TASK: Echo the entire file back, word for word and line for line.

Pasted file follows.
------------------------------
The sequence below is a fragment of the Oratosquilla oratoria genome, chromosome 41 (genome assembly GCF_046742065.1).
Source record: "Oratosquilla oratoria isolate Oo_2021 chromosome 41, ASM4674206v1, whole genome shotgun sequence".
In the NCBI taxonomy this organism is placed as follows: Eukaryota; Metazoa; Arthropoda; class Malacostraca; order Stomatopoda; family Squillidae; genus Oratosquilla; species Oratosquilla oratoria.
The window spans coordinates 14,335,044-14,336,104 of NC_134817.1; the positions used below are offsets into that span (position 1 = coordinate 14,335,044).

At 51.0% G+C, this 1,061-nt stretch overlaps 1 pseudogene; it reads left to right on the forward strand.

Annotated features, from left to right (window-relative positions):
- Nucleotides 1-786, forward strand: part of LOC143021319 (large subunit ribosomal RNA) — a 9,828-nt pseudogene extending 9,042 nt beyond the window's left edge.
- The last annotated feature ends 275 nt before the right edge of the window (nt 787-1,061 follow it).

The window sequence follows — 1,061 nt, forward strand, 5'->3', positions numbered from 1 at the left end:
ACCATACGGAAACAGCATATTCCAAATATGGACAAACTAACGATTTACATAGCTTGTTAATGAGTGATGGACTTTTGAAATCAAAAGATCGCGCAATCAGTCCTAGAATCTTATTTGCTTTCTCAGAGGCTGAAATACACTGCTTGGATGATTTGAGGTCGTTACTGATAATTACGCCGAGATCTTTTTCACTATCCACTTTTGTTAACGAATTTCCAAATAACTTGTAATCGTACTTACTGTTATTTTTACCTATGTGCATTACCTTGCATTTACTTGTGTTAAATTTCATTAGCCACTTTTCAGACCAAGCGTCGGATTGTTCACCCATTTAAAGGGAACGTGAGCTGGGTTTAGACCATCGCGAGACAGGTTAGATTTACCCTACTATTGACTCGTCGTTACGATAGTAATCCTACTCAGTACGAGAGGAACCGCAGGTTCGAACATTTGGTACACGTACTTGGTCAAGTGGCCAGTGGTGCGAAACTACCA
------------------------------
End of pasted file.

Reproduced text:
The sequence below is a fragment of the Oratosquilla oratoria genome, chromosome 41 (genome assembly GCF_046742065.1).
Source record: "Oratosquilla oratoria isolate Oo_2021 chromosome 41, ASM4674206v1, whole genome shotgun sequence".
In the NCBI taxonomy this organism is placed as follows: Eukaryota; Metazoa; Arthropoda; class Malacostraca; order Stomatopoda; family Squillidae; genus Oratosquilla; species Oratosquilla oratoria.
The window spans coordinates 14,335,044-14,336,104 of NC_134817.1; the positions used below are offsets into that span (position 1 = coordinate 14,335,044).

At 51.0% G+C, this 1,061-nt stretch overlaps 1 pseudogene; it reads left to right on the forward strand.

Annotated features, from left to right (window-relative positions):
- Nucleotides 1-786, forward strand: part of LOC143021319 (large subunit ribosomal RNA) — a 9,828-nt pseudogene extending 9,042 nt beyond the window's left edge.
- The last annotated feature ends 275 nt before the right edge of the window (nt 787-1,061 follow it).

The window sequence follows — 1,061 nt, forward strand, 5'->3', positions numbered from 1 at the left end:
ACCATACGGAAACAGCATATTCCAAATATGGACAAACTAACGATTTACATAGCTTGTTAATGAGTGATGGACTTTTGAAATCAAAAGATCGCGCAATCAGTCCTAGAATCTTATTTGCTTTCTCAGAGGCTGAAATACACTGCTTGGATGATTTGAGGTCGTTACTGATAATTACGCCGAGATCTTTTTCACTATCCACTTTTGTTAACGAATTTCCAAATAACTTGTAATCGTACTTACTGTTATTTTTACCTATGTGCATTACCTTGCATTTACTTGTGTTAAATTTCATTAGCCACTTTTCAGACCAAGCGTCGGATTGTTCACCCATTTAAAGGGAACGTGAGCTGGGTTTAGACCATCGCGAGACAGGTTAGATTTACCCTACTATTGACTCGTCGTTACGATAGTAATCCTACTCAGTACGAGAGGAACCGCAGGTTCGAACATTTGGTACACGTACTTGGTCAAGTGGCCAGTGGTGCGAAACTACCA